Education Department, LDA at odds over skills credential program

  Terry Katz & Associates  |  December 29, 2012  | Last modified on October 17th, 2018 | 

According to the New York Education Department, there are currently 400,000 students who have learning disabilities. Of those 400,000, one in five has a severe disability. In an effort to help these students finish high school, the Education Department has, in the past, offered an Individualized Education Program. The IEP, however, does not count as a high school diploma, meaning those students who want to go to college must pass the GED first.

This summer, New York will be phasing out the IEP, and other ideas for helping disabled students graduate are being put on the table. One of those ideas is the Career Skills Credential. The program’s purpose is to help students with severe disabilities obtain the skills needed to get entry-level jobs after high school. Like the IEP, completing the program would not be recognized as earning a high school diploma.

Reactions to the Career Skills Credential program have been decidedly mixed in the community. The deputy commissioner for adult career and continuing education services says the program would give students a pathway toward meeting “reasonable goals.”

The Learning Disabilities Association, however, is opposed to the program, calling it “segregating” and “stigmatizing.” Its director argues that a safety net, as he sees the Career Skills Credential program, is not what will best help disabled students. He says giving disabled students an easier curriculum than other students will not benefit them in the long run. The Board of Regents will vote on the matter in March. It will be interesting to see what they decide.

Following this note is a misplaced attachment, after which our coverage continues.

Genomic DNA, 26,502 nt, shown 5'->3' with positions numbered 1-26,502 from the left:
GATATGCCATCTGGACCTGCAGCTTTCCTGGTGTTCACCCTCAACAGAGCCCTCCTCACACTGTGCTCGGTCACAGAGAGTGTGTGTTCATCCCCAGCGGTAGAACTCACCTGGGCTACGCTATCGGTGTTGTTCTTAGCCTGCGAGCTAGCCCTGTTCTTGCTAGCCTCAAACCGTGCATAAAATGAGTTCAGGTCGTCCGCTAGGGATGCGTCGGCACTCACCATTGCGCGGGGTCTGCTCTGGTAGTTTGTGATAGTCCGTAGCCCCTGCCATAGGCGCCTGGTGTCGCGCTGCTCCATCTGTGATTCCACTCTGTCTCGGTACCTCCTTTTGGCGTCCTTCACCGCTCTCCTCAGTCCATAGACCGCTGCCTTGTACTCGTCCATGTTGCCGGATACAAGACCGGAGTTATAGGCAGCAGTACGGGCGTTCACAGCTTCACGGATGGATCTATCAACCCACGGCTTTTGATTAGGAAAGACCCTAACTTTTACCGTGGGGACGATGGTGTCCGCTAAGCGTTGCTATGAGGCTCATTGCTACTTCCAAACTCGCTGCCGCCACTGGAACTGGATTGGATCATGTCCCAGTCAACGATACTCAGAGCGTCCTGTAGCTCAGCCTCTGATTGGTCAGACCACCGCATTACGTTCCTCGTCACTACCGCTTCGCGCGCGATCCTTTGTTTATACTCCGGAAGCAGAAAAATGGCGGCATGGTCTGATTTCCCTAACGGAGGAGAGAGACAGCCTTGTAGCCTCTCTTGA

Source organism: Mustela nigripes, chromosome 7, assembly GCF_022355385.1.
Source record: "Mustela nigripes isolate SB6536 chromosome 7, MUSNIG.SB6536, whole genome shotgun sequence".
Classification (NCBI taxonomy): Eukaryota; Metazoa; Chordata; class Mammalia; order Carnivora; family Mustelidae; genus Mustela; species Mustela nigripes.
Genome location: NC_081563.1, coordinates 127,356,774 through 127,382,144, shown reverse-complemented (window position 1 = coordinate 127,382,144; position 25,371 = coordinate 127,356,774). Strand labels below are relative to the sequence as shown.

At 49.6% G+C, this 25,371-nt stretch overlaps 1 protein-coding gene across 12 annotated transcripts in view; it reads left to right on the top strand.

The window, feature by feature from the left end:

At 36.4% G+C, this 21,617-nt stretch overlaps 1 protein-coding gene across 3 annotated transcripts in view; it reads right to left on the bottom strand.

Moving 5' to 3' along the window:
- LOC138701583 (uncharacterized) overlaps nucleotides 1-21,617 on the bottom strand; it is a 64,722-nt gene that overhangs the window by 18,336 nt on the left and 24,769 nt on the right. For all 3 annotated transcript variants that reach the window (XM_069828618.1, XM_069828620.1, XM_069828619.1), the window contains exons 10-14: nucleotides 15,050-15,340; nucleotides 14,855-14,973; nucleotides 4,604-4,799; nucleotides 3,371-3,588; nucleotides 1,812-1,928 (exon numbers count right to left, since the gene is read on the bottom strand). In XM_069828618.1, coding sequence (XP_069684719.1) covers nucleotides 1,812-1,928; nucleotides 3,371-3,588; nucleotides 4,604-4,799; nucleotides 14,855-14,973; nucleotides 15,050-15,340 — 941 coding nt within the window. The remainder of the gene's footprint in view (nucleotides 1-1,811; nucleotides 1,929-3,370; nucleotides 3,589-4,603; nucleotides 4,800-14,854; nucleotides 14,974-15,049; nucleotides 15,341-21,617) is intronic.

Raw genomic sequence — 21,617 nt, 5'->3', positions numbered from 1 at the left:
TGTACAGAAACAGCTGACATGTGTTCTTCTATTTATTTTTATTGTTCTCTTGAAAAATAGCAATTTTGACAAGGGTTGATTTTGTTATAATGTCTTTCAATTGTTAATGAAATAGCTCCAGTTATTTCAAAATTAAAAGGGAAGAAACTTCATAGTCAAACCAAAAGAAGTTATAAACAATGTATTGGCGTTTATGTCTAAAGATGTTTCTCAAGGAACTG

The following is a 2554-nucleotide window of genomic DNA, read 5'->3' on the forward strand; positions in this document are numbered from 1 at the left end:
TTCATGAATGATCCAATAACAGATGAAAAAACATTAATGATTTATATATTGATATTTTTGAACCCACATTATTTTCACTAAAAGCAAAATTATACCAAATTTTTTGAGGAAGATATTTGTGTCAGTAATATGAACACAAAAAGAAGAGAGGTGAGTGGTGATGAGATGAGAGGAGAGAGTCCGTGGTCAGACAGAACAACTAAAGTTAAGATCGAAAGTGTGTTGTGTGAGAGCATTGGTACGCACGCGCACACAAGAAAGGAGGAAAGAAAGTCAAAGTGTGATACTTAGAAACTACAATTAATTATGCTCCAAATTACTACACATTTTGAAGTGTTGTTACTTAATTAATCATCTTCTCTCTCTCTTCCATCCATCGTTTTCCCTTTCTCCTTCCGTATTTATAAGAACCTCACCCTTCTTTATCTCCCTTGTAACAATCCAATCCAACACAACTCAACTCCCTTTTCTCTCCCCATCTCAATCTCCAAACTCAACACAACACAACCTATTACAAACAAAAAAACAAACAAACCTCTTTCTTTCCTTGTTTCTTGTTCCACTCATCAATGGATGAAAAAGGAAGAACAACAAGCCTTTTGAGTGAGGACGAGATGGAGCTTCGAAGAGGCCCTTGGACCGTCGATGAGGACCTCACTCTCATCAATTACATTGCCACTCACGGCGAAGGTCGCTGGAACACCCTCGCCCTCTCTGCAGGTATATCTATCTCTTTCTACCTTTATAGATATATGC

Disabled students deserve to get a good education like every other student in New York does. Unfortunately, the government and others have not yet been able to come up with a system that works well for these students. Hopefully, disability advocates will continue to seek ways to empower the many students in New York whose disabilities make traditional learning more challenging.

Source: Albany Times-Union, “Skills credential may aid disabled students,” Scott Waldman, Dec. 11, 2012

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